Evidence Retention from Event Data Recorders



Charles C. Roberts, Jr. Ph. D., P.E.


Event data recorders are typically electronic devices that store information received from sensors connected to the device. An event data recorder is often referred to as a “black box,” a familiar recording device found on many large passenger aircraft. Event data recorders are now being designed into many other products to aid in diagnosing problems that may arise with usage of the product. Automobiles, electronic panels, alarm systems and some appliances are equipped with event data recorders. When a loss occurs, it is becoming more likely that some evidentiary information concerning the loss will be recorded on some device. Typical recorded data may be the time a heat sensor activated in a fire alarm panel, the number of loads handled by a clothes dryer, or the speed of an automobile prior to a collision. The following three examples illustrate the type of data retained in “black boxes” and their significance. It should be noted that this article deals with numerical data retained and not visual data retained from the prolific surveillance camera.

Dryer Fire

Many high end appliances are equipped with event data recorders and internet access. Manufacturers offer services to customers to monitor and diagnose their appliances remotely. Figure 1 shows the internal components of a clothes dryer with a fire origin to the left side of the photo. Luckily, the event data recorder survived the fire.

Figure 1


Figure 2a

Figure 2b


A lap top computer was connected to the interface on the dryer, and the screens in Figures 2a and 2b resulted. In Figure 2a, date of manufacture, model number and specifications are recorded. Also the number of hours the dryer had been used prior to the fire was noted at 179 hours, which is a relatively small usage. Figure 2b shows a sensor output, which was the door switch sensor, indicating that the door was open. Other sensor outputs are recorded and may vary in type, depending on the manufacturer. The number of hours used suggests that the appliance had not been run around the clock, which may have significance in a particular case.

Alarm Panel

Alarm system malfunctions are often of interest in large fire losses. Figure 3 shows a typical electronic alarm panel with internal memory for event recording.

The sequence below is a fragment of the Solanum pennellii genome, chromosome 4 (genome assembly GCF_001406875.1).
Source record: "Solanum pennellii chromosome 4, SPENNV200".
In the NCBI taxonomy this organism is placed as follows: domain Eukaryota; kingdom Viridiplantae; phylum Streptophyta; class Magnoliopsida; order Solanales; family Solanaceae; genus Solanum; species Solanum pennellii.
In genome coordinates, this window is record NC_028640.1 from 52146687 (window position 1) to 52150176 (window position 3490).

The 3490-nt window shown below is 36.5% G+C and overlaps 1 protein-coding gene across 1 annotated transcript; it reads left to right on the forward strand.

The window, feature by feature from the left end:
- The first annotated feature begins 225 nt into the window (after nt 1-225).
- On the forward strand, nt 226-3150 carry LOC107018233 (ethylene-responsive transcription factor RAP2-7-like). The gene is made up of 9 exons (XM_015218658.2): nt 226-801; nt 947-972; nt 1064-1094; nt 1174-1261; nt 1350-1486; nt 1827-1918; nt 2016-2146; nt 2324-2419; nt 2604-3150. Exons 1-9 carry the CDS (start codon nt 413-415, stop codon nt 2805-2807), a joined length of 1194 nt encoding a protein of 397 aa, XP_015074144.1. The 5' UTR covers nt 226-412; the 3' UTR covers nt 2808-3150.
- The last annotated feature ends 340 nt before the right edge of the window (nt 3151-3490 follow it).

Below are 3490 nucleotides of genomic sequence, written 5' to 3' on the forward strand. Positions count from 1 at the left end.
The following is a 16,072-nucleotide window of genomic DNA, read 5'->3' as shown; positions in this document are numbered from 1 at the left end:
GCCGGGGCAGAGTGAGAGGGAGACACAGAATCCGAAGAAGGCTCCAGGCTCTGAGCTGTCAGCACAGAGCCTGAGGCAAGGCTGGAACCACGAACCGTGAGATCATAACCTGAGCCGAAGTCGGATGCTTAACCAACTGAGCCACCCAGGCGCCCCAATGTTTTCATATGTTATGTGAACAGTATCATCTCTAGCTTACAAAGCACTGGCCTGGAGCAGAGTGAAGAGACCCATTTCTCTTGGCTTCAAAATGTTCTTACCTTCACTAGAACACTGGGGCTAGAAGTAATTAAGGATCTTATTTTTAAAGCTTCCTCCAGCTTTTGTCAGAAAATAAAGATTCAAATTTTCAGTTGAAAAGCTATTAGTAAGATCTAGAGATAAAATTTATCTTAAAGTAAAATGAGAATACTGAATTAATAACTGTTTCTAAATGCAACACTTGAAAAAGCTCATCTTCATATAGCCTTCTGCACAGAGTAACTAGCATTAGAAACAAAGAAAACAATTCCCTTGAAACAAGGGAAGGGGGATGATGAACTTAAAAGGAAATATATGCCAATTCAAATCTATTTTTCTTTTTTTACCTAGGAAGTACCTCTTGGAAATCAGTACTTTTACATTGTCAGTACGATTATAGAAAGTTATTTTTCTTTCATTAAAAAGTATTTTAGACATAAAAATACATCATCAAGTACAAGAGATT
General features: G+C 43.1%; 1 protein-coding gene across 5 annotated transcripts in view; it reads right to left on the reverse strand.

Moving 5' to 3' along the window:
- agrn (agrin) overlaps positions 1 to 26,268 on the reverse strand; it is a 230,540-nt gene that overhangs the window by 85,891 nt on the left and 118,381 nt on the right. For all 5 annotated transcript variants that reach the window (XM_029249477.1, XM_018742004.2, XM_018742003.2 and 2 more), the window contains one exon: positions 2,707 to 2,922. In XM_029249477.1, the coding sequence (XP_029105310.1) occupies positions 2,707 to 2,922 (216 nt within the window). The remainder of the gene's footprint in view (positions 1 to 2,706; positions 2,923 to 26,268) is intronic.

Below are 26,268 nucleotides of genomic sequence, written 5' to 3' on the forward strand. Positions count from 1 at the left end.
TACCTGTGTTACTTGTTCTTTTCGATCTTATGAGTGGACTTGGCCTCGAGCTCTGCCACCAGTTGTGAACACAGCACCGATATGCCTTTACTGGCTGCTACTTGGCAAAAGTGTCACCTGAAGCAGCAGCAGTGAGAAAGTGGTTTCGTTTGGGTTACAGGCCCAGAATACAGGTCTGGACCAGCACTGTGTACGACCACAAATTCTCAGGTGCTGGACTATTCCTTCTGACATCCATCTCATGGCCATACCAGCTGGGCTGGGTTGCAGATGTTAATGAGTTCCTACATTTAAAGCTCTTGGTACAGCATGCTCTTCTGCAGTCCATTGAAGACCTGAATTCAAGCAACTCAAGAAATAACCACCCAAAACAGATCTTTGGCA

Figure 3

Figure 4

Figure 4 is the screen from the readout of onboard memory. The upper arrow shows a phone line failure when attempting to communicate with the monitoring station. The lower arrow shows the time and zone of the fire alarm, which was not communicated with the monitoring service because of the phone line failure. This data is evidence and can be used as a basis for determining who is a target of subrogation.

Motor Vehicles

Present day motor vehicles are equipped with a variety of event data recording devices such as the sending diagnostic module for airbag deployment or onboard memory for trouble code storage.


Figure 5

Figure 5 reveals the data recovered from an automobile “black box” after an accident. Conditions were dry at the time and the vehicle struck another head on. The information shows the vehicle speed to be approximately 46 MPH, one second before impact. The driver seat belt was recorded as ‘unbuckled.”


Many issues have arisen with the advent of these recording devices, one being the ownership of the data. Typically, it is accepted that the product owner owns the data, but one should check with local state laws as to its status. Some data is volatile and may be erased as a result of continued product usage or deterioration. Static electrical discharge can cause computer resets or loss of stored information. Some DTC (diagnostic trouble codes) will be erased after a number of ignition switch cycles. Typically, downloading information from “black boxes” is non destructive, although some diagnostic systems allow erasure of the memory and loss of data. As the existence of information stored in event data recording devices becomes more widely known, the lack of retention of such data is being used as grounds in the assertion of spoliation, which can be a barrier when proceeding with a subrogation related action.